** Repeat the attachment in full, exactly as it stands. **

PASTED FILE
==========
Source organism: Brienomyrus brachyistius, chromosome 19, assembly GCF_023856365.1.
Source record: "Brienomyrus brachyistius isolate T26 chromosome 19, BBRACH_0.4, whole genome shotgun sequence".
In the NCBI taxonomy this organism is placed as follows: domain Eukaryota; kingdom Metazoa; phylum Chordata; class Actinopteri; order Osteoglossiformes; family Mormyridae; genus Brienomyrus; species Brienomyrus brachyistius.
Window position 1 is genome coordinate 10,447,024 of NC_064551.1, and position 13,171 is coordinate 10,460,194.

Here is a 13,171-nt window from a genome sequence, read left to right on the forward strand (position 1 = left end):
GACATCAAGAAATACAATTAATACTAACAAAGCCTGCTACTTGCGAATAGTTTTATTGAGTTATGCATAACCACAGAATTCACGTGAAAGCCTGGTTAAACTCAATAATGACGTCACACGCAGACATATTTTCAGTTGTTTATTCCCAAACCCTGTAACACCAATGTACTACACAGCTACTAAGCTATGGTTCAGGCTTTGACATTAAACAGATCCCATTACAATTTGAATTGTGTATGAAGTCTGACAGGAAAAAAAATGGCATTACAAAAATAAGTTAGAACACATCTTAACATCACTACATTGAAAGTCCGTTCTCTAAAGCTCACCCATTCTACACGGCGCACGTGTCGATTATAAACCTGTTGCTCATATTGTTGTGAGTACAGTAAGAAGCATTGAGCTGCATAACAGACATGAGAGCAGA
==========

Source organism: Brienomyrus brachyistius, chromosome 19, assembly GCF_023856365.1.
Source record: "Brienomyrus brachyistius isolate T26 chromosome 19, BBRACH_0.4, whole genome shotgun sequence".
In the NCBI taxonomy this organism is placed as follows: domain Eukaryota; kingdom Metazoa; phylum Chordata; class Actinopteri; order Osteoglossiformes; family Mormyridae; genus Brienomyrus; species Brienomyrus brachyistius.
Window position 1 is genome coordinate 10,447,024 of NC_064551.1, and position 13,171 is coordinate 10,460,194.

Here is a 13,171-nt window from a genome sequence, read left to right on the forward strand (position 1 = left end):
GACATCAAGAAATACAATTAATACTAACAAAGCCTGCTACTTGCGAATAGTTTTATTGAGTTATGCATAACCACAGAATTCACGTGAAAGCCTGGTTAAACTCAATAATGACGTCACACGCAGACATATTTTCAGTTGTTTATTCCCAAACCCTGTAACACCAATGTACTACACAGCTACTAAGCTATGGTTCAGGCTTTGACATTAAACAGATCCCATTACAATTTGAATTGTGTATGAAGTCTGACAGGAAAAAAAATGGCATTACAAAAATAAGTTAGAACACATCTTAACATCACTACATTGAAAGTCCGTTCTCTAAAGCTCACCCATTCTACACGGCGCACGTGTCGATTATAAACCTGTTGCTCATATTGTTGTGAGTACAGTAAGAAGCATTGAGCTGCATAACAGACATGAGAGCAGA